April 27, 2001

The Twin Spires greet their many zealots in the racing world tomorrow afternoon, for the first time in 2001, and life as we know it is destined to build to a hype-filled crescendo over the next seven days, culiminating in a fortissimo belting out of the famous verse "Weep no more, m'lady!," all the while a million faces softened by the undeniable wave of sentiment for Americana feel the tears roll down, mingling their salt with a bittersweet sting of the bourbon warming their breath.

In time, in time. Before all that high drama, the witnesses will note "Congaree in 58 and 2; looks sharp" and "Tincin a mile in two minutes flat; doesn't make the worktab." They will gush over the ones with their ears pricked, the ones who prance and dance and snort off steam in the soft light of daybreak. They will know who is in trouble by an absence of such animated behavior.

They will watch the races in the afternoon. "Everything is going toward the front," they will notice. "Gimme some action on Balto Star!" And their companions might chide them, "What do you mean? You know that's no mile and a quarter!"

Their companions will be the ones otherwise keeping quiet counsel, closer to having the thing in proper order, despite a lack of excited talk about it. Their companions will have the observations, to be sure, but only in conjunction with things that are harder to observe, abstract measures the naked eye is unable to express with precision.

The speed figures come out, the pace ratings take over. Projected matchups substitute for loose talk about morning works, about imagined track biases, about which horse Baffert is ignoring.

And that should be the way to go. Even if it doesn't always work out that way by 6 p.m. local time in Louisville on the first Saturday in May.

But no matter the winner, the roses will smell as sweet as ever.

Churchill Opens, Track Plays 'Exactly This Way' Say World-Famous Analysts
So how about it, this surface at the famous racetrack for Thoroughbreds in Louisville, Ky.?

Keeneland speed, especially in sprints, will get a rude awakening, especially if it remains in sprints at Churchill. The six-furlong distance is probably closer to six-and-a-quarter furlongs, and you already know about that long homestretch. The deepest closers can bounce back as quickly as the notorious Keeneland front-speed bias did them in.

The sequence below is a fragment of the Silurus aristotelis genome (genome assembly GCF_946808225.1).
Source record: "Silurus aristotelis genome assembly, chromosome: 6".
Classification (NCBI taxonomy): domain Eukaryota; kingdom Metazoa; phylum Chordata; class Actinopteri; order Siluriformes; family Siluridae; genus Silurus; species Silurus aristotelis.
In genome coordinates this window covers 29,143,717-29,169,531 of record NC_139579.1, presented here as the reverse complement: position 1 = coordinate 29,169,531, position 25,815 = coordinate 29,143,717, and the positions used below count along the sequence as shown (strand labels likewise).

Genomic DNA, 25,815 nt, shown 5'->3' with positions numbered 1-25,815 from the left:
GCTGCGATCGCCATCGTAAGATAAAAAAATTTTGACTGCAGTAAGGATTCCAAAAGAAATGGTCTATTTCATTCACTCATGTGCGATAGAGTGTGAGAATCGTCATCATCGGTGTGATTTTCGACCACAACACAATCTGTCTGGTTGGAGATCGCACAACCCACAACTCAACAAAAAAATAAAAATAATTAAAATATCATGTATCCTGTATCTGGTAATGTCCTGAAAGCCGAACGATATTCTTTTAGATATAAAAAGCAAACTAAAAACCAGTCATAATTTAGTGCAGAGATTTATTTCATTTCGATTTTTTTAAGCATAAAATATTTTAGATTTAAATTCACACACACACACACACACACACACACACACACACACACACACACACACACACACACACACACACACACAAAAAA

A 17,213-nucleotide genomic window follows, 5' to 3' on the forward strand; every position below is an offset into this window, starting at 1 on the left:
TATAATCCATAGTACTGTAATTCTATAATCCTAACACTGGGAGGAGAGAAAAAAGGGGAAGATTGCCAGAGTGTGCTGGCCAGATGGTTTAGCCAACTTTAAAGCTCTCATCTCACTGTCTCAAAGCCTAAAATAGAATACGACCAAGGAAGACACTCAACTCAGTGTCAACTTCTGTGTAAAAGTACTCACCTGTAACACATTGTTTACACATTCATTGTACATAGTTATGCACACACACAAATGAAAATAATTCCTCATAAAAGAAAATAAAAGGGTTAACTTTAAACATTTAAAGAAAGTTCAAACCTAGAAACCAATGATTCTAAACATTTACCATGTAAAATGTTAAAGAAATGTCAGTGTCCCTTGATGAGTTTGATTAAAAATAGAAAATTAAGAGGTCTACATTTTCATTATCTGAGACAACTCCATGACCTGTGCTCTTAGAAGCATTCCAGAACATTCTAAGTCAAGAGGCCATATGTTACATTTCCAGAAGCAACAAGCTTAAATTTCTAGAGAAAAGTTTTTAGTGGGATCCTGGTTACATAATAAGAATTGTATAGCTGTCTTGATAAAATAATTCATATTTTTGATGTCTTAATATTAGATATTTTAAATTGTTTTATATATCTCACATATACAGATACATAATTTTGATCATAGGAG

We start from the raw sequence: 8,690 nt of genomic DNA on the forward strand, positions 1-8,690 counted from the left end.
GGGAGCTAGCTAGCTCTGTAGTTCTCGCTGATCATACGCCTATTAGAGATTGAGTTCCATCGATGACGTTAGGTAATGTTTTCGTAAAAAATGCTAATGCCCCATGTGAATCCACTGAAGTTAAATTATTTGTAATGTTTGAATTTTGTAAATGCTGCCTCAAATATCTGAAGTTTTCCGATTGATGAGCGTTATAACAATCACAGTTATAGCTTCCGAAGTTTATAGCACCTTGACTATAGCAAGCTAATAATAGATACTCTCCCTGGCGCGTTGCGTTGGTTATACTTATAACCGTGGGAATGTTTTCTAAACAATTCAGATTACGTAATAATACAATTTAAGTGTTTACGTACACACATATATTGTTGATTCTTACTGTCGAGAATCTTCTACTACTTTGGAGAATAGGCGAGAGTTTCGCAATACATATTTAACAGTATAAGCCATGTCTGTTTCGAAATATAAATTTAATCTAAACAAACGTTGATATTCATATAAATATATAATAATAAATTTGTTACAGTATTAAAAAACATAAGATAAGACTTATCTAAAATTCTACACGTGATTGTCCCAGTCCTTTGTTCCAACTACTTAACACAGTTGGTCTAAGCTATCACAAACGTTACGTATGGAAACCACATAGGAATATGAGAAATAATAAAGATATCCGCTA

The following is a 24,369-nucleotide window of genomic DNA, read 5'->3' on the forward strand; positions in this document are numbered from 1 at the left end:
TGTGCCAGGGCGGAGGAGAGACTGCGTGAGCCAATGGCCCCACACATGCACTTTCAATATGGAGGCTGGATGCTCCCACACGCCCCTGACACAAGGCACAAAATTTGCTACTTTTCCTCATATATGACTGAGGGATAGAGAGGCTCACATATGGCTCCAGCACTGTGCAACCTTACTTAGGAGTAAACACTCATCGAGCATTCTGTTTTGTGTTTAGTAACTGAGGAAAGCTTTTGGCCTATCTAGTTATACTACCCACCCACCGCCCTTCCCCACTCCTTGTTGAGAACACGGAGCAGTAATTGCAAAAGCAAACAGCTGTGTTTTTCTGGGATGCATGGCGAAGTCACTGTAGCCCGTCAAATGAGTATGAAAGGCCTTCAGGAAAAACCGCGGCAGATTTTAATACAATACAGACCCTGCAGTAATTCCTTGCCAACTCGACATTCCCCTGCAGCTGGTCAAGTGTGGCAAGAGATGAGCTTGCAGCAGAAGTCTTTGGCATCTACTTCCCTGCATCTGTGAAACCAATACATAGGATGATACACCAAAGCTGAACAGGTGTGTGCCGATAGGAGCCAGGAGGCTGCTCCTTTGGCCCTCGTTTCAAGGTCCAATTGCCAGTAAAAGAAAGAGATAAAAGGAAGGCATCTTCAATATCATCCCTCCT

Especially troubling for the up-close types are the longer one-turn sprint distances, say, seven-and-a-half furlongs and the mile. Long-winded types can just jog down the backstretch before loosening up through the long final straight.

But at two turns, notably a mile and a sixteenth, the speed gets to hang on much better than at the other distances at Churchill. The closers are thwarted, long stretch or not.

On turf, middle-distance rally-types who have been foiled by the winter-spring course conspiracies at Gulfstream and Keeneland can easily make amends over the Kentucky sod (not as blue) in Louisville.

Practical Pointer #11
Do you realize how unlikely it is you'll hit a pick 3? Any pick 3?

Even if you were trying to get home three 3-5 shots, you'd have a better shot hitting a single 7-2 winner, after making adjustments for track take and breakage, than cashing that serial triple. How about that!

And you know you're rarely, if ever, going to get a sequence that easily! A look at the pick 3s offered in North American from April 1-6, inclusive, suggests that the 346 pick 3s that actually connected had an average probability of winning of 1.3 percent! Yow!

However, that should not necessarily deter you from playing the thing, because there are instances in which you can make it pay. As always, the trick is to isolate those situations that offer -- all together now! -- value! What else?

For starters, this sample of April 1-6 pick 3s was divided into two groups -- one containing actual payoffs no greater than 70 percent of the fair pay, the other containing actual payoffs at least 1.3 times greater than the fair price, based on the win odds of the three winners. (No, that's not a perfect mechanism, but for the purposes of this piece, it serves us well enough.)